FRANCE’S TOUR DE FRANCE CYCLE RACE:

(Here follows a Guest Post by Chris Aspinall) AMERICANS, it is said, cannot cope with the concept of cricket being a game that can last for five days. This week here in France, a single sporting event starts that lasts a month – and those competing don’t just appear for short periods, they’re putting their […]

(Here follows a Guest Post by Chris Aspinall)

Tour de France 2021 Route

AMERICANS, it is said, cannot cope with the concept of cricket being a game that can last for five days.

This week here in France, a single sporting event starts that lasts a month – and those competing don’t just appear for short periods, they’re putting their bodies almost every day, for several hours and in intense summer heat.

That event is the Tour de France, much-hyped as the world’s greatest cycle race.

This year, the first day – le Grand Départ – is in the Brittany city of Brest, close to Cape Finisterre.

The excitement and huge activity of this is familiar to Les Brestois – they have hosted le Grand Départ three times before – in 1952, 1974 and, most recently, in 2008.

From personal experience, it takes being close to Le Tour – and especially being near where le Grand Départ is being held for the first time – to appreciate the immensity of the event and its economic significance.

In July 2104, Le Grand Départ took place in Leeds.

Press Centre for Leeds Tour de France cc Chris Aspinall

The race had been attracted to Yorkshire by then tourism supreme Gary – later Sir Gary – Verity. He had apparently had the gall to invite Tour de France race director Christian Prudhomme to make a visit.

Adopting the adage that the route to a Frenchman’s heart is through his stomach, Mr Verity arranged for Monsieur Prudhomme to flown by helicopter low over some of Yorkshire’s steepest country lanes, dramatic Dales, melodramatic moors and picturesque villages to his home.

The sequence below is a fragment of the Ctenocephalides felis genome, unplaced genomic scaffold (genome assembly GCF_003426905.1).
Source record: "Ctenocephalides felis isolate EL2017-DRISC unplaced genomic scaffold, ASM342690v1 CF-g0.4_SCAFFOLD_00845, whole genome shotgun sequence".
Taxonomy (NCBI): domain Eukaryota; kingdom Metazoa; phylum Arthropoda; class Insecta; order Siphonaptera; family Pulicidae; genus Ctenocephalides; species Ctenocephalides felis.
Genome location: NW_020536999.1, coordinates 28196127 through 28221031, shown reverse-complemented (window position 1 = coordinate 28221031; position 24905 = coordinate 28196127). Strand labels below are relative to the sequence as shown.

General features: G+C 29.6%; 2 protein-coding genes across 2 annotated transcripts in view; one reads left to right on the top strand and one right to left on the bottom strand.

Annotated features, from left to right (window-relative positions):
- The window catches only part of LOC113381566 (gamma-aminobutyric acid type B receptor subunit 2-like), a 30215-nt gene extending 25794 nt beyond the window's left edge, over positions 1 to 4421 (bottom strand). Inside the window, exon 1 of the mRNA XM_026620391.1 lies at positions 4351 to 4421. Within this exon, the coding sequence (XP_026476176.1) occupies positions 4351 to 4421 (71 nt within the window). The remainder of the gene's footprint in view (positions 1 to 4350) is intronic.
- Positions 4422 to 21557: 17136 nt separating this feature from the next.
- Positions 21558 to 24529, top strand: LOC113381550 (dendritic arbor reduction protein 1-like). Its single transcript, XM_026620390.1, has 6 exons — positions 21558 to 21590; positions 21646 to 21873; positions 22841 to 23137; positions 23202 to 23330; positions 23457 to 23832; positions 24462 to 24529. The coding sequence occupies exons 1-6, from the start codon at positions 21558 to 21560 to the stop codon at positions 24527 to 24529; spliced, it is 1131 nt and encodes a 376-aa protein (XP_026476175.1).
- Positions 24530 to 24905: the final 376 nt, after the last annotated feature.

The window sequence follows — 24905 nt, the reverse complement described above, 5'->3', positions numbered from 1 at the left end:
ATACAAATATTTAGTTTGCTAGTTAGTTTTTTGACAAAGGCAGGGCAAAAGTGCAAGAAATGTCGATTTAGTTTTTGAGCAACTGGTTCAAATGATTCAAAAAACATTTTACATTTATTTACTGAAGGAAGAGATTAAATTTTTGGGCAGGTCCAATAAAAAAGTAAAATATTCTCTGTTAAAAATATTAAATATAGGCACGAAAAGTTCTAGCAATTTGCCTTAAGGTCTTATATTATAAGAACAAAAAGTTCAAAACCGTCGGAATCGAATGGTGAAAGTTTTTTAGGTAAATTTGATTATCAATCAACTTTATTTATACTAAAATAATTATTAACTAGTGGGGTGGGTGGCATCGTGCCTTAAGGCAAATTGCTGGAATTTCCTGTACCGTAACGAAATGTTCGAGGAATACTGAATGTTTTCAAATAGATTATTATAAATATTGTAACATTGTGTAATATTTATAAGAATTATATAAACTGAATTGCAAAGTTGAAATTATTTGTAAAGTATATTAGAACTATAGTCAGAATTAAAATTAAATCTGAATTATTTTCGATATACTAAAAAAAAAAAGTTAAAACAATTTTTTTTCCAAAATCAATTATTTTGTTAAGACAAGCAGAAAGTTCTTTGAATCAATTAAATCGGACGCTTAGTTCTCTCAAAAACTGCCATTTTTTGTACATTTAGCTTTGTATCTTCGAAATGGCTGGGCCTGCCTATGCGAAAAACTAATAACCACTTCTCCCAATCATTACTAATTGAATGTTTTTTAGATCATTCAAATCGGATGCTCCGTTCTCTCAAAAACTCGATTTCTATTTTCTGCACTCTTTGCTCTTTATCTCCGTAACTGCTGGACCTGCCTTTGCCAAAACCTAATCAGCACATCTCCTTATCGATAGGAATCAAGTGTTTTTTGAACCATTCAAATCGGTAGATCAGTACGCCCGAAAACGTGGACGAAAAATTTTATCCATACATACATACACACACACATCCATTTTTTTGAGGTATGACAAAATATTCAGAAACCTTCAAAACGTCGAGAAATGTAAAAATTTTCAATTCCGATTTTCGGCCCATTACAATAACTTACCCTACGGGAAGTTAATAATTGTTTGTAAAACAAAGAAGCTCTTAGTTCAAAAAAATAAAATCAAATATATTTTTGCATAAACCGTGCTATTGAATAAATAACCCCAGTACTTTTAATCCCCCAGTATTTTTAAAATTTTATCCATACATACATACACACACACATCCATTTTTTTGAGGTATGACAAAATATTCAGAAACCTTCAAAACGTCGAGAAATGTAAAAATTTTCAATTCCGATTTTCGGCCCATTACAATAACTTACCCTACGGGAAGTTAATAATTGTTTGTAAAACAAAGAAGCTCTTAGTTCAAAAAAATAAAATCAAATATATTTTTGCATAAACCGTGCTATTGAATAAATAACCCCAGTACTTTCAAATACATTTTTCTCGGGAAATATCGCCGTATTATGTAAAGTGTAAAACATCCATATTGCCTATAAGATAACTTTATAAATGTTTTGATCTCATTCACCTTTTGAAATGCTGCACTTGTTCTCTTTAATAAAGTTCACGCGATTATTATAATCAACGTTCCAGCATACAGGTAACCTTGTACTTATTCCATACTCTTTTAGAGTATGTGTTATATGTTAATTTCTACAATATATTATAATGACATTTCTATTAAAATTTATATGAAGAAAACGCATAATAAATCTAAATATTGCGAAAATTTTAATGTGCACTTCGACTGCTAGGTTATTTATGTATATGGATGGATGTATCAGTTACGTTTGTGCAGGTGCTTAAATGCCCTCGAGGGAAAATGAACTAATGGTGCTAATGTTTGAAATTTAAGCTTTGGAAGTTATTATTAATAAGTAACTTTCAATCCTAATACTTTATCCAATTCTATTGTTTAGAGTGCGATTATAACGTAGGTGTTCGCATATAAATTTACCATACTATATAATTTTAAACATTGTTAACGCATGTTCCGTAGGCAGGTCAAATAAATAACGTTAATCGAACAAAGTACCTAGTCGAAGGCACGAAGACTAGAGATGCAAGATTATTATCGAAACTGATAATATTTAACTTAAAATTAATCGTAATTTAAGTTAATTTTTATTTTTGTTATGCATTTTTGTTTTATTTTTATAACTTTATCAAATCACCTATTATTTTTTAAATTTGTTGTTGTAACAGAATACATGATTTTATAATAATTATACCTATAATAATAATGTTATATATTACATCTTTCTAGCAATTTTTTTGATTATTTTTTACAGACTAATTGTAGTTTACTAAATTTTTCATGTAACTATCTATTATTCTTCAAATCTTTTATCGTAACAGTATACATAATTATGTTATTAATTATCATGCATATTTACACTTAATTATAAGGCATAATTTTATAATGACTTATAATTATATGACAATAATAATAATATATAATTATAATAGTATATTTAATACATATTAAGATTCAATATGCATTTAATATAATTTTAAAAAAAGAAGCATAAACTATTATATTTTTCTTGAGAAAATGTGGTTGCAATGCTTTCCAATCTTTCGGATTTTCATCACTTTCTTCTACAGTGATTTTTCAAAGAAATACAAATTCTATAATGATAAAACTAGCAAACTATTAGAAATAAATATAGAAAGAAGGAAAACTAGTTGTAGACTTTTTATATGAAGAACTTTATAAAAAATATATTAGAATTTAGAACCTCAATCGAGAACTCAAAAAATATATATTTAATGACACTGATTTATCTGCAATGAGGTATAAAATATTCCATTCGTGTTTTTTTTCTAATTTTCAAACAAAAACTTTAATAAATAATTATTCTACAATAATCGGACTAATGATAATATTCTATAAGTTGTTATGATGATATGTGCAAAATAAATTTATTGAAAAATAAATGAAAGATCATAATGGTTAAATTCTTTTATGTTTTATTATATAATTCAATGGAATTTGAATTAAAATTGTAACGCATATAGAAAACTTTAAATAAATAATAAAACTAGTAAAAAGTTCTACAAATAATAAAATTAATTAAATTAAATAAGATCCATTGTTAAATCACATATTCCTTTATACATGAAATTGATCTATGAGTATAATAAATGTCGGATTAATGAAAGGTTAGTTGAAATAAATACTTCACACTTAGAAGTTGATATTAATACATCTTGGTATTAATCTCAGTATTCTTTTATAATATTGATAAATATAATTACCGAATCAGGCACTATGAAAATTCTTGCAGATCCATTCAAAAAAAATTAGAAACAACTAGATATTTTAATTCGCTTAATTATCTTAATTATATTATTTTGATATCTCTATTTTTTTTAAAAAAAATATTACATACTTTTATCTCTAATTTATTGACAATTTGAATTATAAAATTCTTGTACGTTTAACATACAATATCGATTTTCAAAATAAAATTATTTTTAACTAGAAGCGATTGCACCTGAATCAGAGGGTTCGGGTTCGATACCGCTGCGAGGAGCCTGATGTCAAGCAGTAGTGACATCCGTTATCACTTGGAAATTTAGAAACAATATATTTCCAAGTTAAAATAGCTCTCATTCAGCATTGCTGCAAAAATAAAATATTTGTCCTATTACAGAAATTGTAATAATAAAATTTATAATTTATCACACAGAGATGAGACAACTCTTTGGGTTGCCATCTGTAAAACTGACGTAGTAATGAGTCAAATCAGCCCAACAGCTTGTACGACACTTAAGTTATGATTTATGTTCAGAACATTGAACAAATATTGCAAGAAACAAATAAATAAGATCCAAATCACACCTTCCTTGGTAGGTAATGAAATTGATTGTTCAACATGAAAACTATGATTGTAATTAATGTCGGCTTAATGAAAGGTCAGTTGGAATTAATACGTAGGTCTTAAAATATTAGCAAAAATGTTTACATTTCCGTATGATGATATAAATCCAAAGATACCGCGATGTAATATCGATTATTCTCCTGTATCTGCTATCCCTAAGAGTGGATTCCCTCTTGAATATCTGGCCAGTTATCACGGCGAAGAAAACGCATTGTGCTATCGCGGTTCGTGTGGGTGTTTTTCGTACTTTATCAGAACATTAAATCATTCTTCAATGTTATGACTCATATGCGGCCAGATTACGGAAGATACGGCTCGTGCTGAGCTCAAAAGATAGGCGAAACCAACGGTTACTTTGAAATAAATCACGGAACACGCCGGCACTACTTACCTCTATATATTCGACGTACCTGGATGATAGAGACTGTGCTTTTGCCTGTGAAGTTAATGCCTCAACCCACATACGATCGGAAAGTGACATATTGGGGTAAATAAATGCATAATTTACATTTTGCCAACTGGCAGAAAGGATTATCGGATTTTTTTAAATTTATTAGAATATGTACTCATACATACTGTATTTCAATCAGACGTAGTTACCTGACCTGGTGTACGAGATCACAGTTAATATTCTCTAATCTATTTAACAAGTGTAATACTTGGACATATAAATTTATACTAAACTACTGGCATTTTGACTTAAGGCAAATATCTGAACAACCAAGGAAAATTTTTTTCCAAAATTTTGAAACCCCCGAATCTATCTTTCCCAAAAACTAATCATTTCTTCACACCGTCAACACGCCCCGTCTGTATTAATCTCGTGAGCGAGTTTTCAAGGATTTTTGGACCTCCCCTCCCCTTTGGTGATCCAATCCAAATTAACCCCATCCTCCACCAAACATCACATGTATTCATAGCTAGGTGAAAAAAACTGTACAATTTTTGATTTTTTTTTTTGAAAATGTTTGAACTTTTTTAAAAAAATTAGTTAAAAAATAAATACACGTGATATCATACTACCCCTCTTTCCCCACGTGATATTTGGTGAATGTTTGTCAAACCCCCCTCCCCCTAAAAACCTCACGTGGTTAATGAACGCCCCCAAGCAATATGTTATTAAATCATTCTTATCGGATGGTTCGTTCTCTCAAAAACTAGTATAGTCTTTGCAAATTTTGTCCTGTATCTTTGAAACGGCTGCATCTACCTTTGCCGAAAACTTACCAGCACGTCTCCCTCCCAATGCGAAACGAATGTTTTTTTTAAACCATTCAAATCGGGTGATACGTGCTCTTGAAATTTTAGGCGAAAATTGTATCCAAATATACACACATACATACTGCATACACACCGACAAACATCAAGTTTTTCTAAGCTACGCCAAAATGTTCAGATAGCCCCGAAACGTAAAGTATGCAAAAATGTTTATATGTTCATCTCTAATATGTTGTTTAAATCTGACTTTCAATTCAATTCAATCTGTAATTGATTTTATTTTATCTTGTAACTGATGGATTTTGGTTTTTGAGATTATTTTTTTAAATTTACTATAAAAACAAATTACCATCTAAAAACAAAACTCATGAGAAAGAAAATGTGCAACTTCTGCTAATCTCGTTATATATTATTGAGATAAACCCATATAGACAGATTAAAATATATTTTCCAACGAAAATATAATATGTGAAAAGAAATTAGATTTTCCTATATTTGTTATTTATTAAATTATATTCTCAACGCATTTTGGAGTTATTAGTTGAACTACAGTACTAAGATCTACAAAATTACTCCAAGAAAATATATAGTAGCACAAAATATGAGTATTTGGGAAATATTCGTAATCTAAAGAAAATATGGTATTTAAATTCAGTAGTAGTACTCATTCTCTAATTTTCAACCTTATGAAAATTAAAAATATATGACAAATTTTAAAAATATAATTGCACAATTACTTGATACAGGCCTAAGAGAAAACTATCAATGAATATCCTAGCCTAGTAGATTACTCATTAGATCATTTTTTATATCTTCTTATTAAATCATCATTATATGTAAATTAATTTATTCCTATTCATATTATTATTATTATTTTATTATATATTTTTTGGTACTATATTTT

There, dinner had been cooked by the county’s finest chefs, accompanied by good wine and what quickly became a successful sales pitch. Yes, Le Tour would come to Yorkshire – for two days. In July 2014.

Gary Verity had done his research. He knew what Le Tour could do for Yorkshire and Yorkshire tourism. Leeds would benefit hugely – as the Tour requires at least 1,200 hotel rooms a night – and people would be arriving well before the start.

Indeed, most of the teams – accompanied by cycling journalists and television crews from around the world – made research visits to the region in the months before the start, some expressing concerns about the potential dangers of the narrow country lanes.

Estimates at the time suggested that getting Le Tour to Yorkshire had cost between £6.5 million and £10 million – but would bring about £100 million into the region’s economy – and attract a worldwide television audience reckoned to be about 3.5 billion.

Being among the huge crowd in Leeds City Centre on Saturday July 5, 2014, was quite an experience.

I normally stay well clear of crowds but I walked the mile or so from home to the Headrow at about 7am and allowed the numbers to increase around me, a far less unsettling experiencing than confronting tens of thousands who have already congregated.

Every vantage point was taken. Radio and television crews were everywhere. An area set aside for the broadcasters was full of motorbikes, camera operators checking communications links with relay aircraft overhead and positioning themselves precariously on pillions.
The emotion of “the big day” – as it had finally arrived – was of immense joy. Shops closed to allow staff in the empty premises to join the throngs of spectators. As the peloton appeared from a holding area behind the Town Hall, one of four women standing on a raised bank a couple of metres away from me bent down and pulled a bottle of champagne and plastic flutes from her capacious handbag. She popped the cork as the first riders crossed the starting line, she and her friends toasting the cyclists on their way.
This year, I hope to see Le Tour for real for the first time since that glorious, joyous Saturday in July 2014, when stage 13, on Friday July 10, travels from Nîmes to Carcassonne.
This week, and probably several more times between now and then, I will indulge myself by sharing some memories and images of that summer of 2014.
Vivre Le Tour!

Chris Aspinall is a career journalist who moved from the U.K. to France’s Languedoc region in 2020. You can read his blog on https://indeepschiste.substack. com

Marilyn Z. Tomlins

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